Mariano Rivera was named to his 13th All-Star Game, the second-most of any pitcher in major league history, trailing only Warren Spahn’s 17.

Rivera has eight All-Star game appearances. The only pitcher with more total appearances is Roger Clemens with 10.

Rivera has four All-Star Game saves, the most all time (one more than Dennis Eckersley). His most recent was in 2009. Rivera’s All-Star Game ERA is 0.00, with one unearned run allowed in eight innings. The only pitcher with more career All-Star innings pitched and no earned runs allowed is Mel Harder, a former Indians pitcher from the 1930s and 1940s, with 13.

Rivera is tied with Derek Jeter and Joe DiMaggio for the third-most selections in Yankees history. Only Mickey Mantle (20) and Yogi Berra (18) have more.

Making sure Mo gets in the game
Jim Leyland has promised that Rivera will pitch tonight, but he could be faced with an interesting situation.

Let's say the AL has a one-run lead with someone other than Rivera pitching in the eighth inning with two outs and a runner on base. Should the NL batter hit a homer, the AL would be trailing and Rivera might not get the chance to pitch unless he's already warmed up at that point.

The solution to that would be to have Rivera ready to potentially earn a save by getting at least one out in the eighth inning. It's been a while since someone got a four-out save in an All-Star Game. The last to do so was Doug Jones of the Indians in 1989. The last to get a two-inning save was another pitcher who wore No. 42, future Hall of Famer Bruce Sutter of the Cubs in 1980.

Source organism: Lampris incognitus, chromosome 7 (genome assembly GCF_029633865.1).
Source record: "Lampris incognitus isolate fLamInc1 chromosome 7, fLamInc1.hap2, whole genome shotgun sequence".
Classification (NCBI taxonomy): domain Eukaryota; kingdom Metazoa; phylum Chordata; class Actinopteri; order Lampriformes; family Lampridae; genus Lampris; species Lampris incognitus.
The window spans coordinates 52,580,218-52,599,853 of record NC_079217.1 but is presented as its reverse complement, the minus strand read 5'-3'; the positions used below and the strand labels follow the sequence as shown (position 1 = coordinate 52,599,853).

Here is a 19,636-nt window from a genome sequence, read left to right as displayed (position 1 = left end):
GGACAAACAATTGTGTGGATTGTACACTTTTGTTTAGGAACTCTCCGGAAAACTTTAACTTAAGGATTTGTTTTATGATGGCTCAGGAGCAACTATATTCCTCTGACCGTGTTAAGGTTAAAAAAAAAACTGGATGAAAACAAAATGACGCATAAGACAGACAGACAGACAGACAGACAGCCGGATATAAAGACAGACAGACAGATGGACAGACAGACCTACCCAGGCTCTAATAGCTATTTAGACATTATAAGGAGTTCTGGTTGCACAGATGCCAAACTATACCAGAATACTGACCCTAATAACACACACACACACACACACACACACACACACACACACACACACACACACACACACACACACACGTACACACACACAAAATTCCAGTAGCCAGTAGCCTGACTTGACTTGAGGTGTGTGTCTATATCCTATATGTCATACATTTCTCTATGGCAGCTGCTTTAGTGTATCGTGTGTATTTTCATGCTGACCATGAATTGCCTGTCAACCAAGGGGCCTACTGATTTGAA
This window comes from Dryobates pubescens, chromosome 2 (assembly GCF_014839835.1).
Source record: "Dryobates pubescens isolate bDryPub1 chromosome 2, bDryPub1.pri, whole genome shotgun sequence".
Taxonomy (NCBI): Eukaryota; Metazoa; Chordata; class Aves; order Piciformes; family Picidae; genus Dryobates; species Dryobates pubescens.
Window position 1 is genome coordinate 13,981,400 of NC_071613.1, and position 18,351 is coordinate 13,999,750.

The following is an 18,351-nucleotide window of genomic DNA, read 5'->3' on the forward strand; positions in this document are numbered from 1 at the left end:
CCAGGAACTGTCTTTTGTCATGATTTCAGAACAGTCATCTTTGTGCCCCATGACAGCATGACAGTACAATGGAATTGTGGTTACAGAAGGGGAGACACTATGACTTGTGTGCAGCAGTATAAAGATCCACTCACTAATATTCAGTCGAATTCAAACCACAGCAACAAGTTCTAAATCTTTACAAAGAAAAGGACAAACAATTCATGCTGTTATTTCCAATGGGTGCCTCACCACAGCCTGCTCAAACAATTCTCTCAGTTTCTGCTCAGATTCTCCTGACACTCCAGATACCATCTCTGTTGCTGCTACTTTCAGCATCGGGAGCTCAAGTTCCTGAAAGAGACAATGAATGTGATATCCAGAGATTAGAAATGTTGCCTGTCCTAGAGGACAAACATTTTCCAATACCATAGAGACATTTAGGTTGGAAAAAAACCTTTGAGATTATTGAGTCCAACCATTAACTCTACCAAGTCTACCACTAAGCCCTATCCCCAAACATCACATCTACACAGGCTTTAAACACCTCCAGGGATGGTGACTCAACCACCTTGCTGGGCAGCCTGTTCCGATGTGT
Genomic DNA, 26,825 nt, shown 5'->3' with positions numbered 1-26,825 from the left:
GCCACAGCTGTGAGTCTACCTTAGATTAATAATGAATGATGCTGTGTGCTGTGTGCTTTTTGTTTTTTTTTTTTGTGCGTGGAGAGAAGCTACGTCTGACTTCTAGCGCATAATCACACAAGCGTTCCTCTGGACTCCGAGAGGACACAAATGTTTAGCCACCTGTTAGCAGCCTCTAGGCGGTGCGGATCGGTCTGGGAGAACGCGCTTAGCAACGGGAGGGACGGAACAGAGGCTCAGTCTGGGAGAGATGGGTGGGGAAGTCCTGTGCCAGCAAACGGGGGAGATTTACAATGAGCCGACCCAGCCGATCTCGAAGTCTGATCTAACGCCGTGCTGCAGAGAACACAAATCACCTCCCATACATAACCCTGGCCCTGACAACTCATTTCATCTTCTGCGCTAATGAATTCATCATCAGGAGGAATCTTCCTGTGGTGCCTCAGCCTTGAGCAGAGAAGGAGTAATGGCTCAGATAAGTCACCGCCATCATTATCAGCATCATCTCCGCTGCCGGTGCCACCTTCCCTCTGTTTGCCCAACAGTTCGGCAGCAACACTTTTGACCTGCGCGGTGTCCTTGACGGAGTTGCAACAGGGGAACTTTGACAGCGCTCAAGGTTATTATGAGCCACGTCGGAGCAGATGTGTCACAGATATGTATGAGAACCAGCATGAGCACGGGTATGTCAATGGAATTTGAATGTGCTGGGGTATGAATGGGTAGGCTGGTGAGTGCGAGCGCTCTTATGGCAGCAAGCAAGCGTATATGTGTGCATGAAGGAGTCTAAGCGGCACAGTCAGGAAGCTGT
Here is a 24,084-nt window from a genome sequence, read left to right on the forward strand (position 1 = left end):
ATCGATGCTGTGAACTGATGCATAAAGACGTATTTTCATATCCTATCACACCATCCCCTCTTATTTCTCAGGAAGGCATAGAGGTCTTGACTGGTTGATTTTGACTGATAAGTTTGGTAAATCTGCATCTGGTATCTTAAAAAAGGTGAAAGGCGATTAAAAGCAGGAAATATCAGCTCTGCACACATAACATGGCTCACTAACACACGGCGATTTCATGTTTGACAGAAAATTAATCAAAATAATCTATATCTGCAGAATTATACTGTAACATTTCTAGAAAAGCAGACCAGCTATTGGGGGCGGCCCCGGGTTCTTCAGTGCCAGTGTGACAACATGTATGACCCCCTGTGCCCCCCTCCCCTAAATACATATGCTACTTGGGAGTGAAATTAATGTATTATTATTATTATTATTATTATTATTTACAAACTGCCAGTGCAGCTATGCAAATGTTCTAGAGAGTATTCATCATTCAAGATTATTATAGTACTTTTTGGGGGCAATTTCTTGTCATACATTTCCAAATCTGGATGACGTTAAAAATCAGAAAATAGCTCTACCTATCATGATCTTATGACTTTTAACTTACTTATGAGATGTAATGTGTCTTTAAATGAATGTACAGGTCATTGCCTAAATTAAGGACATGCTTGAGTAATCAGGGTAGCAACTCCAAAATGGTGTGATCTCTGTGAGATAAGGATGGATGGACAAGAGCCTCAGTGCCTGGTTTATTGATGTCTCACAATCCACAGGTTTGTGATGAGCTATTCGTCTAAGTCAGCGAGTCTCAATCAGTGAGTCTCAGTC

Cano, don'tcha know
This will be Robinson Cano's fourth consecutive All-Star Game start, matching the Yankees' record for starts by a second baseman, previously held by Willie Randolph.

Cano is 1-for-5 in All-Star Games.

Cano went 1-for-4 against NL starter Matt Harvey earlier this season, getting a hit on a curve that Harvey hung, popping up and striking out against sliders, and pulling an outside changeup on the ground to first base.

It should be noted that Cano is mashing off-speed pitches from righties this season. He’s one of three hitters with 10 or more home runs against curves, sliders and changeups from righties, along with the next two hitters Harvey would face -- Miguel Cabrera and Chris Davis.

Wright eliminated from Derby in 1st round

July, 15, 2013
NEW YORK -- The New York captains did not get out of the first round in the Home Run Derby.

David Wright and Robinson Cano were eliminated in the opening round of Monday's event.

Wright finished with five homers, tied with Prince Fielder for sixth. Cano was last in the eight-man event with four homers.

The top four hitters advanced: Yoenis Cespedes (17 homers in opening round), Chris Davis (eight), Bryce Harper (eight) and Michael Cuddyer (seven).

Pedro Alvarez, whose initial omission caused Wright to be jeered in Pittsburgh during the weekend, produced only six homers in the opening round and was eliminated.

Cano eliminated from Derby in first round

July, 15, 2013
NEW YORK -- Well, that was quick.

New York Yankees second baseman Robinson Cano was eliminated from the 2013 Home Run Derby after hitting just four homers in the first round.

New York Mets fans cheered when Cano recorded his 10th and final out at Citi Field.

Cano, who served as the American League captain, won the Home Run Derby in 2011.